Every time Greg Ballard has one of his quietly outstanding games, Bullet Coach Dick Motta dusts off a spot for his forward corps in his basketball hall of fame.
"They are the best group of forwards on any one team in the history of the game," Motta said. "You can go three deep on a lot of teams and maybe you can match Elvin Hayes, Bobby Dandridge and Mitch Kupchak.
"But who can go to No. 4 and still talk about someone as good as Greg Ballard? You can't. No one really knows how good he is until you see him every day in practice and when he gets a chance in games."
Every time Ballard sinks crucial free throws or dominates the backboards like a mini-Wes Unseld, General Manager Bob Ferry shoves a bad summer night's dream further out of his mind.
"The first time Greg played on our summer league team after we drafted him, he was out of shape and looked awful," Ferry said. "They were jeering him and everyone was climbing my back. I almost cried. It looked like we had made a mistake.
"Now I can't remember ever having a player who is performing as closely to how I had envisioned him playing. Greg is just what we thought he would be."
Every time Ballard is surrounded after a game by reporters, he feels satisfaction gained from a job well done and erases more of the self-doubt that plagued him as a rookie last season.
"I heard so much about what kind of season Walter Davis and Marques Johnson were having that it bothered me," he said, "They were starting and playing, and I was sitting. I knew people wondered why I was drafted so high.
"At the same time, I really never lost confidence in my ability, just as long as I got a chance to show it. I never gave up on myself. I just kept working and hoping that things would work out. And they have."
With Kupchak sidelined temporarily by an Achilles' tendon problem, Ballard's role has taken on new importance.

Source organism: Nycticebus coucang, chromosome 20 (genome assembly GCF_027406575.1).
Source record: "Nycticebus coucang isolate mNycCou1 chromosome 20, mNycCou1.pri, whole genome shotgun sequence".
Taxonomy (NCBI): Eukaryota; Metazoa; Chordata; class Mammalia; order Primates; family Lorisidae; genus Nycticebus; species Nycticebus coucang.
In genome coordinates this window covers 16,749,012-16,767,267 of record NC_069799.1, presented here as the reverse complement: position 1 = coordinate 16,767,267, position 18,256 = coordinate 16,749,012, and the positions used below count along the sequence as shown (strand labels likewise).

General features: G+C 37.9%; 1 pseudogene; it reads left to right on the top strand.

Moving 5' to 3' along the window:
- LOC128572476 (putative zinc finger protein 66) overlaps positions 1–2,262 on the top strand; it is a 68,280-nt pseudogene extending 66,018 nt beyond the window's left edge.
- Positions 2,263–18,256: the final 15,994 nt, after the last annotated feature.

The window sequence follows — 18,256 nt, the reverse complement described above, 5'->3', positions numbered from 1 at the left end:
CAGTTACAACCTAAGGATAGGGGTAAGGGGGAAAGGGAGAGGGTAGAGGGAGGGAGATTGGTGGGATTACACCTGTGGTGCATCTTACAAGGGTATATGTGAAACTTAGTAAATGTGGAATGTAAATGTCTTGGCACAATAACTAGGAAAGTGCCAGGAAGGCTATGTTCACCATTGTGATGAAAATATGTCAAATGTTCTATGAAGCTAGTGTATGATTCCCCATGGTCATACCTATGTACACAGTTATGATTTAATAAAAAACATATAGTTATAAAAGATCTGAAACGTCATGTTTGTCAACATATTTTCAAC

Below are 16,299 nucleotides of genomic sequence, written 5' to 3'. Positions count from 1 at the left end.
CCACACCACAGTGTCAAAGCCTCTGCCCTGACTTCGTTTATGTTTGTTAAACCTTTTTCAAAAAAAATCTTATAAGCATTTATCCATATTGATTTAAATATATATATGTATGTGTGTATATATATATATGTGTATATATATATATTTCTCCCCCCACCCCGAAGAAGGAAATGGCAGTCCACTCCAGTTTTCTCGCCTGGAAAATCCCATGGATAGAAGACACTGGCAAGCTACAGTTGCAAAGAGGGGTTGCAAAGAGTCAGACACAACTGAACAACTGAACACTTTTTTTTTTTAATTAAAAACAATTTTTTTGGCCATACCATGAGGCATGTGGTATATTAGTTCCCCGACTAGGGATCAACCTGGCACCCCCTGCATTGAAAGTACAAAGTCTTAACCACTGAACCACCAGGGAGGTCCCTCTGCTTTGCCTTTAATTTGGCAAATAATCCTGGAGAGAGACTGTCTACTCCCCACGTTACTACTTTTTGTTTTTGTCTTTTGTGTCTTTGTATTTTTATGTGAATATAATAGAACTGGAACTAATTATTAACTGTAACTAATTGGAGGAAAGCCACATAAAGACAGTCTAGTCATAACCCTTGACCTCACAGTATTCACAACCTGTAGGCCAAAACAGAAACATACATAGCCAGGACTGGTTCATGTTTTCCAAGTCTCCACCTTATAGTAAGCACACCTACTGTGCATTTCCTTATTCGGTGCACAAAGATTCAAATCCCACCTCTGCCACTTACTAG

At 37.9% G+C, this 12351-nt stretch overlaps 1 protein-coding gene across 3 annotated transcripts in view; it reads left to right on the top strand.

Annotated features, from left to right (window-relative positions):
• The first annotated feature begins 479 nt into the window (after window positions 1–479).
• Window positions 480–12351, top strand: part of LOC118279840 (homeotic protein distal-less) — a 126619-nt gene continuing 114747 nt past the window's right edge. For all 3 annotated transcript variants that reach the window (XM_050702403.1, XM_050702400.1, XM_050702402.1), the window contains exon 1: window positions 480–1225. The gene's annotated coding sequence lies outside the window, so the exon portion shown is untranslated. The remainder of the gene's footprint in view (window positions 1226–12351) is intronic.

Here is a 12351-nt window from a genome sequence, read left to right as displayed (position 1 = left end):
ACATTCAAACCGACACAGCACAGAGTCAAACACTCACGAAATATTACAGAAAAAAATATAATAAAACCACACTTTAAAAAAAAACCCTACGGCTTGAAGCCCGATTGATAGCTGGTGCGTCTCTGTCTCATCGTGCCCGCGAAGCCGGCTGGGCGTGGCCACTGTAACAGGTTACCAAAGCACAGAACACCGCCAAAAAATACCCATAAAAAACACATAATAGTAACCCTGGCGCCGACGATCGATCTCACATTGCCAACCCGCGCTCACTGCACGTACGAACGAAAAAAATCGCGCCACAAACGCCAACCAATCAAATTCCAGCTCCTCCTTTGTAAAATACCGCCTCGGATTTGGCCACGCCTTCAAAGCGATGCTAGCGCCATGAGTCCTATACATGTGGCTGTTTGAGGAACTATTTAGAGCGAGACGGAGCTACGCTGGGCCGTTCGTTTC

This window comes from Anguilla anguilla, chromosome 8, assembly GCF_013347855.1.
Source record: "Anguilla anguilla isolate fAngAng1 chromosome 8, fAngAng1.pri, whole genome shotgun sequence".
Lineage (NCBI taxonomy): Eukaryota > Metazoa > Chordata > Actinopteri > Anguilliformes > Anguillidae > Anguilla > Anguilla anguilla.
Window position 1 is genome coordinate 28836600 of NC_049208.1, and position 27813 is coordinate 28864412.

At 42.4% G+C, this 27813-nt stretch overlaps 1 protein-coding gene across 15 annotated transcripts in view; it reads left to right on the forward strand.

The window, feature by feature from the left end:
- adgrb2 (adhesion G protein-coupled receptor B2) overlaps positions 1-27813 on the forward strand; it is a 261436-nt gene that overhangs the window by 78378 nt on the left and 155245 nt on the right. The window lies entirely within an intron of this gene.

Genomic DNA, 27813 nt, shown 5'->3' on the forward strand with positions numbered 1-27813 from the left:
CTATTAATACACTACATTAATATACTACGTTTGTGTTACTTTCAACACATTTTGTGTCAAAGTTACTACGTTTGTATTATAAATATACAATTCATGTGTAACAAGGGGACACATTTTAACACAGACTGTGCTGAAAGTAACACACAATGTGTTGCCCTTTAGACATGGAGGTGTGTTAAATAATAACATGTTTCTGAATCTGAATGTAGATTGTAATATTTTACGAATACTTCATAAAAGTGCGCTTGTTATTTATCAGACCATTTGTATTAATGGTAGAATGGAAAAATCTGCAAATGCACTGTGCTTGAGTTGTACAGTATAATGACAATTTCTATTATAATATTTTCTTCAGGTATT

In the six games Kupchak has been plagued by the injury, Ballard has averaged 24 minutes, 12 points and nine rebounds. The figures were 15 minutes, seven points and 4 1/2 rebounds in the 45 previous contests.
With Kupchak again sidelined for tonight's 8:30 game at Milwaukee, Ballard will be the first reserve in the front court. He could play big and small forward as well as center. Yet when Kupchak returns, Ballard is reconciled to returning to No. 4 forward. It is his ability to accept the predicament that Ferry most admires.
Until Unseld does retire, Ballard's minutes probably won't increase drastically. Unseld serves as the best model with which to compare Ballard.
Neither is flashy, either on the court or off. Both possess what scouts call "great hands," the ability to hold onto basketballs even in awkward positions.Like Unseld, Ballard is particularly effective around the offensive boards, where he displays a homing instinct for loose balls.
Ballard, of course, is not as strong as Unseld, but he has the muscular, solid body Ferry believes is perfect for a big forward, the position he will end up playing in the NBA, despite his primary role as a small forward with the Bullets. And his shooting range far outstrips that of the Washington center, who rarely tosses up anything outside of 10 feet.
"Greg does the dirty work," Ferry said. "He'll get underneath and muscle and go after loose balls. You know, just like with Wes, that Greg is giving you 100 percent each time out. You never worry about him.
"He's fundamentally sound and he never tries to do something he can't. It's been unfair sometimes for him to be matched up defensively against quicker small forwards, but most of the time he's been able to hold his own with anyone."
A typical Ballard performance came against Houston last Friday. He had remarkable statistics for 31 minutes -- 14 points and 16 rebounds, matching his season high -- but Motta remembered just as much his measly two turnovers "and the fact he did all the little things you like."
"He ran the plays and when we needed to hit an open man, he did," Motta said. "He made a couple of sweet passes to Bobby Dandridge that resulted in important baskets. He's still learning and he makes mistakes and he isn't always consistent, but being a reserve isn't always easy."
That substitute's role tears at Ballard's mind.
After some games, he said, "You walk out of the locker room with a bad feeling. You don't feel you have contributed, and you wonder why. I know Dick said my minutes would go up this season and they have but, sure, I'd like to play more."
"When you do get in and do a good job, it makes you hungry. You realize you can contribute and you want to. So when you sit and wait for another turn, your stomach churns a lot."
Motta believes that churning feeling, of all things, is what makes Ballard so valuable -- and elevates his quartet of forwards above everyone else's.